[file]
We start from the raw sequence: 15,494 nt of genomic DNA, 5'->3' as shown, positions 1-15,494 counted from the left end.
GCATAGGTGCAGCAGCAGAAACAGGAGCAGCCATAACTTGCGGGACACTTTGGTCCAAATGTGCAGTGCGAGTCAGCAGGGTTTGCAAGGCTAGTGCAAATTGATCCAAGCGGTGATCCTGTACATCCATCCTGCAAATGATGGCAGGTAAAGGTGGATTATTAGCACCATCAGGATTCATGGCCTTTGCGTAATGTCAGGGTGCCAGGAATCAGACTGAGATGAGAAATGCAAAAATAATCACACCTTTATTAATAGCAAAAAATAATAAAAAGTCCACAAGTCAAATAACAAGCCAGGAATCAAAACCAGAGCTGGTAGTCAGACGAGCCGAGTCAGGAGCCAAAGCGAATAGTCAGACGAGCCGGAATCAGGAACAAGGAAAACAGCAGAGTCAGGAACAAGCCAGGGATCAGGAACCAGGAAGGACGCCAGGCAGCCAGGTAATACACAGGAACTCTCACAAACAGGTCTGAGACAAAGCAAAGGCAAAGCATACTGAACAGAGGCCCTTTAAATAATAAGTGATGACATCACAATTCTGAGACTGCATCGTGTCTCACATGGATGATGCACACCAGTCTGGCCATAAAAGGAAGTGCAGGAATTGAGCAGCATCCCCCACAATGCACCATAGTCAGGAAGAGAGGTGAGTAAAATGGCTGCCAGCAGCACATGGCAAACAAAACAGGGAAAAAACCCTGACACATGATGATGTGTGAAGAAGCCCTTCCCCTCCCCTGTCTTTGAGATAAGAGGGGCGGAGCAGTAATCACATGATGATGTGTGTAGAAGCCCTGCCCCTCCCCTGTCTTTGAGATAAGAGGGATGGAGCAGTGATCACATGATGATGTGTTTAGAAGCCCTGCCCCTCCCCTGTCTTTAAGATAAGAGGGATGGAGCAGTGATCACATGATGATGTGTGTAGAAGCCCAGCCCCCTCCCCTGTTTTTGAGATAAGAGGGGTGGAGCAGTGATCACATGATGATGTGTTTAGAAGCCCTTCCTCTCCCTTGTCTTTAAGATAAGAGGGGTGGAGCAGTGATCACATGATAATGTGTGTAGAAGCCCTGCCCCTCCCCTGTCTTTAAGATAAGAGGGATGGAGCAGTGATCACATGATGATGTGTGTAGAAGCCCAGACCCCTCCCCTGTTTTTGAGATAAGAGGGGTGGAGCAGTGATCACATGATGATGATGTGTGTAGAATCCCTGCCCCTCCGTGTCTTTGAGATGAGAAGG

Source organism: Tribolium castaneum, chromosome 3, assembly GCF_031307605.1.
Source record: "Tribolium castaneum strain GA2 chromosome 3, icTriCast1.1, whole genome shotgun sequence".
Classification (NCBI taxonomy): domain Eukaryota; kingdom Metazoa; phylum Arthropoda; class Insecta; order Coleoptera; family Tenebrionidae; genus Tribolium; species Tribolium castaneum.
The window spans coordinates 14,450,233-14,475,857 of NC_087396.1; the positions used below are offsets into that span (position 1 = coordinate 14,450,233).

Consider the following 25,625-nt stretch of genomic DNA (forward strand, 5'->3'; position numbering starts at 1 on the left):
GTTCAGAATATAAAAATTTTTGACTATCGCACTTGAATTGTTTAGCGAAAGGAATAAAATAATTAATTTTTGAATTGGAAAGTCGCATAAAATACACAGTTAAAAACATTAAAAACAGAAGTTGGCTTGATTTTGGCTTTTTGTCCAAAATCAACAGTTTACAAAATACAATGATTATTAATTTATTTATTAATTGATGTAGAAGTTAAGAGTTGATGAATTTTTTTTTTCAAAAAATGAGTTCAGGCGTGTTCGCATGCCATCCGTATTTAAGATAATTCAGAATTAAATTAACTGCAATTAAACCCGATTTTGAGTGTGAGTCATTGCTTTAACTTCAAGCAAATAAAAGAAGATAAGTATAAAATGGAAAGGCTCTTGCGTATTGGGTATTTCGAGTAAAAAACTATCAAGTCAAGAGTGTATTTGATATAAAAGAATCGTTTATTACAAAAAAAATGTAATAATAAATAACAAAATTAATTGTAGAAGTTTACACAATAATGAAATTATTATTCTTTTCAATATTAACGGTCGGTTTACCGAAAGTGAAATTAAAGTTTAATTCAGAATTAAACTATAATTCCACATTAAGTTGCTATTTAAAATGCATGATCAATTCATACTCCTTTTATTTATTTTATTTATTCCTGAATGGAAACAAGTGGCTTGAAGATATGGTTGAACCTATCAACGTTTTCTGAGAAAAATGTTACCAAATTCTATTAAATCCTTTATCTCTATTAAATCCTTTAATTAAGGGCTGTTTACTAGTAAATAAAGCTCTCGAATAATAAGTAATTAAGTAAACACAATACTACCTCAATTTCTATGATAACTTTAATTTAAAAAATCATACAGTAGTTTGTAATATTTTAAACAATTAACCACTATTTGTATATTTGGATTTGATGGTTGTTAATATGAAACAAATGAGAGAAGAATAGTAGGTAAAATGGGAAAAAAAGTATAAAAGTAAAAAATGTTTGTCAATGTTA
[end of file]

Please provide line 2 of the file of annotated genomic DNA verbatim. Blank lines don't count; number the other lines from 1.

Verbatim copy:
GCATAGGTGCAGCAGCAGAAACAGGAGCAGCCATAACTTGCGGGACACTTTGGTCCAAATGTGCAGTGCGAGTCAGCAGGGTTTGCAAGGCTAGTGCAAATTGATCCAAGCGGTGATCCTGTACATCCATCCTGCAAATGATGGCAGGTAAAGGTGGATTATTAGCACCATCAGGATTCATGGCCTTTGCGTAATGTCAGGGTGCCAGGAATCAGACTGAGATGAGAAATGCAAAAATAATCACACCTTTATTAATAGCAAAAAATAATAAAAAGTCCACAAGTCAAATAACAAGCCAGGAATCAAAACCAGAGCTGGTAGTCAGACGAGCCGAGTCAGGAGCCAAAGCGAATAGTCAGACGAGCCGGAATCAGGAACAAGGAAAACAGCAGAGTCAGGAACAAGCCAGGGATCAGGAACCAGGAAGGACGCCAGGCAGCCAGGTAATACACAGGAACTCTCACAAACAGGTCTGAGACAAAGCAAAGGCAAAGCATACTGAACAGAGGCCCTTTAAATAATAAGTGATGACATCACAATTCTGAGACTGCATCGTGTCTCACATGGATGATGCACACCAGTCTGGCCATAAAAGGAAGTGCAGGAATTGAGCAGCATCCCCCACAATGCACCATAGTCAGGAAGAGAGGTGAGTAAAATGGCTGCCAGCAGCACATGGCAAACAAAACAGGGAAAAAACCCTGACACATGATGATGTGTGAAGAAGCCCTTCCCCTCCCCTGTCTTTGAGATAAGAGGGGCGGAGCAGTAATCACATGATGATGTGTGTAGAAGCCCTGCCCCTCCCCTGTCTTTGAGATAAGAGGGATGGAGCAGTGATCACATGATGATGTGTTTAGAAGCCCTGCCCCTCCCCTGTCTTTAAGATAAGAGGGATGGAGCAGTGATCACATGATGATGTGTGTAGAAGCCCAGCCCCCTCCCCTGTTTTTGAGATAAGAGGGGTGGAGCAGTGATCACATGATGATGTGTTTAGAAGCCCTTCCTCTCCCTTGTCTTTAAGATAAGAGGGGTGGAGCAGTGATCACATGATAATGTGTGTAGAAGCCCTGCCCCTCCCCTGTCTTTAAGATAAGAGGGATGGAGCAGTGATCACATGATGATGTGTGTAGAAGCCCAGACCCCTCCCCTGTTTTTGAGATAAGAGGGGTGGAGCAGTGATCACATGATGATGATGTGTGTAGAATCCCTGCCCCTCCGTGTCTTTGAGATGAGAAGG